With teams from around the world preparing for the Rugby World Cup, Luxembourg's players have chosen an unusual approach for their training, joining up with inmates at the penitentiary in Schrassig.
Unlike the 6 Nations sides who played friendly matches these past two weekends, and unlike the Southern Hemisphere's annual Rugby Championship, Luxembourg's preparation for the Rugby World Cup has been somewhat more low-key.
After three months of training, a team of inmates at the “Centre Penitentiaire de Luxembourg” in Schrassig, were avidly awaiting the arrival of their opponents at a recent match hosted at the prison.
The prisoners had first taken part in a day-long contact rugby training with Luxembourg national coach Marty Davis, who has since left the Grand Duchy to return to his native New Zealand.
Weekly or twice-weekly training sessions with RCL Juniors coach Paul Sweetnam and Eduardo Angionno, who was previously involved in a touch rugby project at Schrassig, followed.
The Schrassig side was ready to take on the Luxembourg side, who had suffered an early blow after captain Saman Rezapour failed to receive security clearance in time and was barred from playing.
This left the visitors with only seven fit players as injured duo François Simon and Max Dozin were forced to limit their participation to limping referees, while Eduardo Angioni chose to play for the home side.
The prison team started with ferocious tackling withstanding a couple of early rampaging runs from giant Luxembourg 15s wing Kevin Kombia. It was the home side, however, which opened the scoring with a converted try after prisoner "N" ran the length of the pitch. Injury dramatically forced Luxembourg down to 6 players leaving the prisoners with both home and numerical advantage for the remaining 13 minutes of the match.
The Red lions looked like they had stayed up too late the night before talking tactics while the prisoners looked sharp and scored a second to lead 14-0. Luxembourg number 10 Scott Browne finally kick started the away team into action with two quick tries from RCL legend Jeremy Ferre and Argentinian veteran Francesco Tolomei.
Almost unbelievably the immobile referees failed to notice that Angioni's prison team started the second half with eight players against Luxembourg's six. Two more tries were scored due to the blistering pace of the prison wingers, but crucially good chasing down from Maurizio "The Hooker" and the recently crowned RCL Club man of the year Peter Hartmann meant the conversions were missed (by Angioni).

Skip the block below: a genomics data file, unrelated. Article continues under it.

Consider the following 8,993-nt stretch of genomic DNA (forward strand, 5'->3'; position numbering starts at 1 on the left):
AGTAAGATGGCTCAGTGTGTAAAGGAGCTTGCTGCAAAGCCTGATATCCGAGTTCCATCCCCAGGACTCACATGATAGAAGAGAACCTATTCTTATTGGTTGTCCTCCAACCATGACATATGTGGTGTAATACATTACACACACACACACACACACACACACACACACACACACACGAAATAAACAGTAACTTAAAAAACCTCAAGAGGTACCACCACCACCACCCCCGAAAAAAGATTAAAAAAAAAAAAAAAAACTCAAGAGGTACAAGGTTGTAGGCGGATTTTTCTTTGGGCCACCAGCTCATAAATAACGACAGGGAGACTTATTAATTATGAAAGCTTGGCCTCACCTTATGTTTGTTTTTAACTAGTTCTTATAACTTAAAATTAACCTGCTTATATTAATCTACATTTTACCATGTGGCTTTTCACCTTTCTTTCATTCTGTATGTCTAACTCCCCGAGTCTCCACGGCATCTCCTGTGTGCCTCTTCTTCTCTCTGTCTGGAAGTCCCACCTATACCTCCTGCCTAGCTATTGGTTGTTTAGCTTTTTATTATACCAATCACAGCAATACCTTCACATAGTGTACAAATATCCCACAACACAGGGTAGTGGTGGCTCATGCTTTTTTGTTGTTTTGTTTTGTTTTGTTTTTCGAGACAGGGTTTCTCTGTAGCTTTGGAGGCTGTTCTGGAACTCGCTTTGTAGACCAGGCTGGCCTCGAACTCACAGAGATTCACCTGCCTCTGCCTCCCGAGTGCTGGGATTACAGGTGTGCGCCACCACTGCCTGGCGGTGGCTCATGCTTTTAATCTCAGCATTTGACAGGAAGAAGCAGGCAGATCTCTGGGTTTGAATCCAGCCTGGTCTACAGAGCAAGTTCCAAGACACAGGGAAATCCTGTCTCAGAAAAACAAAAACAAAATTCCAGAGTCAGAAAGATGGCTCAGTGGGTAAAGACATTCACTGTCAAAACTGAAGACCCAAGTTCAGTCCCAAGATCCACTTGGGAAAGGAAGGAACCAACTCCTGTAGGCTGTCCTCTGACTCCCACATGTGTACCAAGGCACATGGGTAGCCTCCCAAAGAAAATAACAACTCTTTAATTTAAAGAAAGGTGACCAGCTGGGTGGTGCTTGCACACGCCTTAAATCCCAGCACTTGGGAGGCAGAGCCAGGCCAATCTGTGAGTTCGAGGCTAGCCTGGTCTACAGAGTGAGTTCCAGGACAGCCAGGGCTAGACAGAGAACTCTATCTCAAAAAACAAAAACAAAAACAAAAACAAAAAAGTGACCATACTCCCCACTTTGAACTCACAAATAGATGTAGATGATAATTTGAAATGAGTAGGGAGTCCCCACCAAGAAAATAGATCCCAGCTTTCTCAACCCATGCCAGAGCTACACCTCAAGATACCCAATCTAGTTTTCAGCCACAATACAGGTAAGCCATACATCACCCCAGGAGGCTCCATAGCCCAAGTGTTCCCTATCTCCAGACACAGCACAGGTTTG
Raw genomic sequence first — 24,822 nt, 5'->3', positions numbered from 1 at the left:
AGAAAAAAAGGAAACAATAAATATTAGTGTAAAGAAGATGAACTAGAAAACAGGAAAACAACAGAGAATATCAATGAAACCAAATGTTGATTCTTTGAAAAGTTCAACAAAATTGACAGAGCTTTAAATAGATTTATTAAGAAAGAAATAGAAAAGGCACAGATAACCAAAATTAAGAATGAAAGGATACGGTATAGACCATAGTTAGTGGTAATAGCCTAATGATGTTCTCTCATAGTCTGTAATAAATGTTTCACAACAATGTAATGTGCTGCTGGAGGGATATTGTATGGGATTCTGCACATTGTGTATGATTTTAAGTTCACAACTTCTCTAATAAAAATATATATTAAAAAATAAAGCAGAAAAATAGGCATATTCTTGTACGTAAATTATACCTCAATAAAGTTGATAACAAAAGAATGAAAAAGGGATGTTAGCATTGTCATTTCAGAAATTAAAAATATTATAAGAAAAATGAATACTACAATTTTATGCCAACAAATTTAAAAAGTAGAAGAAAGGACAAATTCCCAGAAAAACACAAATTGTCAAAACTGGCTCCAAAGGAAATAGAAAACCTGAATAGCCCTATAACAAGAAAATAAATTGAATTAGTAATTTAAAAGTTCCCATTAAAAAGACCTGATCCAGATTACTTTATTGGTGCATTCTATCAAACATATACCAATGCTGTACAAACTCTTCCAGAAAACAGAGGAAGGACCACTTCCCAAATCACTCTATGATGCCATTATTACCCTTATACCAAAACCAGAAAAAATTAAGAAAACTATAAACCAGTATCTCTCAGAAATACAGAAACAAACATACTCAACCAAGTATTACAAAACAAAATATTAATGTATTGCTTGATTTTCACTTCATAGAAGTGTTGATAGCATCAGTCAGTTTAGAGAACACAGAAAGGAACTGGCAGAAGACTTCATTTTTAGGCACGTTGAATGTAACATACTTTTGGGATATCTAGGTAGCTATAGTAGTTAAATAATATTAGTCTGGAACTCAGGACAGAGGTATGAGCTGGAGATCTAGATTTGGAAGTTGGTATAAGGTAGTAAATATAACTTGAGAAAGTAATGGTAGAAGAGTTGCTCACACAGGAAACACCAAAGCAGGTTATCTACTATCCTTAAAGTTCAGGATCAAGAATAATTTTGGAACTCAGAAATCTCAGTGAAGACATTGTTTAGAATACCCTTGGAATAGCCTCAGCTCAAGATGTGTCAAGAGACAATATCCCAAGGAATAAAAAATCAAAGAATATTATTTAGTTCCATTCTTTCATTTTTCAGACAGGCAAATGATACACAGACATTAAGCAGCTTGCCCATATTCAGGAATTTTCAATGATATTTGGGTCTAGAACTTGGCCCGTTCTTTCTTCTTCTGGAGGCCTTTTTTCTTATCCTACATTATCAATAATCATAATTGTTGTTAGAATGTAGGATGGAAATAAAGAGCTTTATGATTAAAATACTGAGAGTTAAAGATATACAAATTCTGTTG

Former Luxembourg national football team goalkeeper, and rugby convert, Stéphane Gillet scored to reduce the margin 24-21 with 60 seconds remaining. As the timer went red, Luxembourg produced a flowing move worthy of Fiji. All six players were involved in a slick counter attack resulting in Ferre crossing for the winning try leaving the visitors victorious and the home side with the jail house blues.
Browne converted as the final whistle echoed round the prison walls. Final score 24-28.
'Discipline, commitment and determination'
Project co-ordinator Paul Sweetnam after the match thanked the Luxembourg players for their commitment, but also prison management, sports instructors and all other supporters of the initiative.
“The prisoners have shown tremendous discipline, commitment and determination. You learn a lot about people in sport, especially contact sport,” Sweetnam added. “These men have approached each and every training session with the right spirit and attitude. They should be applauded for their efforts and hopefully we
will see them at rugby training on their release.”
Fellow co-ordinator Eduardo Angioni explained: “I was really proud to play for the prison team. They have all made sacrifices in one way or another to prepare for this game. I hope this gives them the confidence to see what can be achieved by team work.”
The Luxembourg team players also showed themselves enthusiastic about the experience. “It was a great experience,” said Maurizio. “If there would be a second project like this, I definitely want to be part of it.”
Player Scott Browne added: “It really puts things into perspective, when we think we are having a tough time. I honestly didn't know what to expect.” But the initial discomfort of the unusual surrounding quickly made way for sportsmanship. “Going in with an open mind you soon forgot who you were playing against,” he said. “The rugby in prison project is doing amazing work.”
Jeremy Ferre called the experience a “privilege”, saying a lot of work had gone into the project. “I hope that the work will be recognised and that the project will continue,” he added, saying that sport had the power to make a difference in the lives of the inmates.